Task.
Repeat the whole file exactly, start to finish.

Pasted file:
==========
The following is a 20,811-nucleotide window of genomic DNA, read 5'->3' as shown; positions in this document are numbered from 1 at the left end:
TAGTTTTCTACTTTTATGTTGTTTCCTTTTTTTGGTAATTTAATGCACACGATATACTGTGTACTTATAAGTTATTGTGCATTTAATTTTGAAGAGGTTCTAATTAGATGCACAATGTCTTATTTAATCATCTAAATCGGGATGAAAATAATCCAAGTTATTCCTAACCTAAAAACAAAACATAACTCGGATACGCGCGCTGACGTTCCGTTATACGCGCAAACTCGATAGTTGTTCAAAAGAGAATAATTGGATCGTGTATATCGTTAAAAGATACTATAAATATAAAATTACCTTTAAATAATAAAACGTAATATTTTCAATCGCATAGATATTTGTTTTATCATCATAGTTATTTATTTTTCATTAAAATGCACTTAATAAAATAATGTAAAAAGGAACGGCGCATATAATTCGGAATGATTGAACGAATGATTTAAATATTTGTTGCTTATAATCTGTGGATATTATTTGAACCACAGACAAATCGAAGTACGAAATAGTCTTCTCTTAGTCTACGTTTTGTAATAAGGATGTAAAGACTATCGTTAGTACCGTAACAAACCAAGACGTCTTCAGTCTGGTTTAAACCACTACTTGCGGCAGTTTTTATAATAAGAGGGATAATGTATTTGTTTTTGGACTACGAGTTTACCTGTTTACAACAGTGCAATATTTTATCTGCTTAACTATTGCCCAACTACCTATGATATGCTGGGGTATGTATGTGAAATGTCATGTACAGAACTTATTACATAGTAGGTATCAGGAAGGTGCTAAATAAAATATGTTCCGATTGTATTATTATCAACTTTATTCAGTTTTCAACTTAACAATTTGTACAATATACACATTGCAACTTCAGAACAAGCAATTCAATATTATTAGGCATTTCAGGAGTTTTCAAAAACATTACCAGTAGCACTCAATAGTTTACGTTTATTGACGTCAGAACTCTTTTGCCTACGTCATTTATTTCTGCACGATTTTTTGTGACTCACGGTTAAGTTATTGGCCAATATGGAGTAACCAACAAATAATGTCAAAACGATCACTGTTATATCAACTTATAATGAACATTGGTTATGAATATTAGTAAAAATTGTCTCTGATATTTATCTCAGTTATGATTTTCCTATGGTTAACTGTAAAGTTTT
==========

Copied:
The following is a 20,811-nucleotide window of genomic DNA, read 5'->3' as shown; positions in this document are numbered from 1 at the left end:
TAGTTTTCTACTTTTATGTTGTTTCCTTTTTTTGGTAATTTAATGCACACGATATACTGTGTACTTATAAGTTATTGTGCATTTAATTTTGAAGAGGTTCTAATTAGATGCACAATGTCTTATTTAATCATCTAAATCGGGATGAAAATAATCCAAGTTATTCCTAACCTAAAAACAAAACATAACTCGGATACGCGCGCTGACGTTCCGTTATACGCGCAAACTCGATAGTTGTTCAAAAGAGAATAATTGGATCGTGTATATCGTTAAAAGATACTATAAATATAAAATTACCTTTAAATAATAAAACGTAATATTTTCAATCGCATAGATATTTGTTTTATCATCATAGTTATTTATTTTTCATTAAAATGCACTTAATAAAATAATGTAAAAAGGAACGGCGCATATAATTCGGAATGATTGAACGAATGATTTAAATATTTGTTGCTTATAATCTGTGGATATTATTTGAACCACAGACAAATCGAAGTACGAAATAGTCTTCTCTTAGTCTACGTTTTGTAATAAGGATGTAAAGACTATCGTTAGTACCGTAACAAACCAAGACGTCTTCAGTCTGGTTTAAACCACTACTTGCGGCAGTTTTTATAATAAGAGGGATAATGTATTTGTTTTTGGACTACGAGTTTACCTGTTTACAACAGTGCAATATTTTATCTGCTTAACTATTGCCCAACTACCTATGATATGCTGGGGTATGTATGTGAAATGTCATGTACAGAACTTATTACATAGTAGGTATCAGGAAGGTGCTAAATAAAATATGTTCCGATTGTATTATTATCAACTTTATTCAGTTTTCAACTTAACAATTTGTACAATATACACATTGCAACTTCAGAACAAGCAATTCAATATTATTAGGCATTTCAGGAGTTTTCAAAAACATTACCAGTAGCACTCAATAGTTTACGTTTATTGACGTCAGAACTCTTTTGCCTACGTCATTTATTTCTGCACGATTTTTTGTGACTCACGGTTAAGTTATTGGCCAATATGGAGTAACCAACAAATAATGTCAAAACGATCACTGTTATATCAACTTATAATGAACATTGGTTATGAATATTAGTAAAAATTGTCTCTGATATTTATCTCAGTTATGATTTTCCTATGGTTAACTGTAAAGTTTT